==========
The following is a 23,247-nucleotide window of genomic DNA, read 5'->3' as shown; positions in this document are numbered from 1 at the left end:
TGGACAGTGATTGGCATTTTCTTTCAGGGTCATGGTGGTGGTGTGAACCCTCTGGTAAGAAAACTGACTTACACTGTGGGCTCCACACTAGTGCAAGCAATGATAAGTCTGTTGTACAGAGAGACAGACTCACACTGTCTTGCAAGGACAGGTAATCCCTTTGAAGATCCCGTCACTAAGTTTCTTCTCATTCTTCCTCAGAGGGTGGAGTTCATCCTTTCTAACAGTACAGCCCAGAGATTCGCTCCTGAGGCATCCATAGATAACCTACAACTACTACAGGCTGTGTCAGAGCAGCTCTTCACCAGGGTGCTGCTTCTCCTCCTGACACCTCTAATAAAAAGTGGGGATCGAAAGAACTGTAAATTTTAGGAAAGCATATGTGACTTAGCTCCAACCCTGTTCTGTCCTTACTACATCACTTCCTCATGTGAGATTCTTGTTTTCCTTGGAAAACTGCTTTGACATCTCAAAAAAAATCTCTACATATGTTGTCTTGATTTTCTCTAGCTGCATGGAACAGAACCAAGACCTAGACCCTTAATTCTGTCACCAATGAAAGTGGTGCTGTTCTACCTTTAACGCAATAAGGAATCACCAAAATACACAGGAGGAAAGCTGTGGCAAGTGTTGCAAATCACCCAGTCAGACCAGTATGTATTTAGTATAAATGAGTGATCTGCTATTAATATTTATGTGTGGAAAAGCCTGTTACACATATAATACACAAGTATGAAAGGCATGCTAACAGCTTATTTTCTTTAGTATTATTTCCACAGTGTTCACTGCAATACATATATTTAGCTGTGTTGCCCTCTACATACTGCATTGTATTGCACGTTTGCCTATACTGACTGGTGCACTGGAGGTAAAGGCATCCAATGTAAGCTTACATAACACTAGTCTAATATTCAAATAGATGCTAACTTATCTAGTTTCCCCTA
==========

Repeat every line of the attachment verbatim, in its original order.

The following is a 23,247-nucleotide window of genomic DNA, read 5'->3' as shown; positions in this document are numbered from 1 at the left end:
TGGACAGTGATTGGCATTTTCTTTCAGGGTCATGGTGGTGGTGTGAACCCTCTGGTAAGAAAACTGACTTACACTGTGGGCTCCACACTAGTGCAAGCAATGATAAGTCTGTTGTACAGAGAGACAGACTCACACTGTCTTGCAAGGACAGGTAATCCCTTTGAAGATCCCGTCACTAAGTTTCTTCTCATTCTTCCTCAGAGGGTGGAGTTCATCCTTTCTAACAGTACAGCCCAGAGATTCGCTCCTGAGGCATCCATAGATAACCTACAACTACTACAGGCTGTGTCAGAGCAGCTCTTCACCAGGGTGCTGCTTCTCCTCCTGACACCTCTAATAAAAAGTGGGGATCGAAAGAACTGTAAATTTTAGGAAAGCATATGTGACTTAGCTCCAACCCTGTTCTGTCCTTACTACATCACTTCCTCATGTGAGATTCTTGTTTTCCTTGGAAAACTGCTTTGACATCTCAAAAAAAATCTCTACATATGTTGTCTTGATTTTCTCTAGCTGCATGGAACAGAACCAAGACCTAGACCCTTAATTCTGTCACCAATGAAAGTGGTGCTGTTCTACCTTTAACGCAATAAGGAATCACCAAAATACACAGGAGGAAAGCTGTGGCAAGTGTTGCAAATCACCCAGTCAGACCAGTATGTATTTAGTATAAATGAGTGATCTGCTATTAATATTTATGTGTGGAAAAGCCTGTTACACATATAATACACAAGTATGAAAGGCATGCTAACAGCTTATTTTCTTTAGTATTATTTCCACAGTGTTCACTGCAATACATATATTTAGCTGTGTTGCCCTCTACATACTGCATTGTATTGCACGTTTGCCTATACTGACTGGTGCACTGGAGGTAAAGGCATCCAATGTAAGCTTACATAACACTAGTCTAATATTCAAATAGATGCTAACTTATCTAGTTTCCCCTA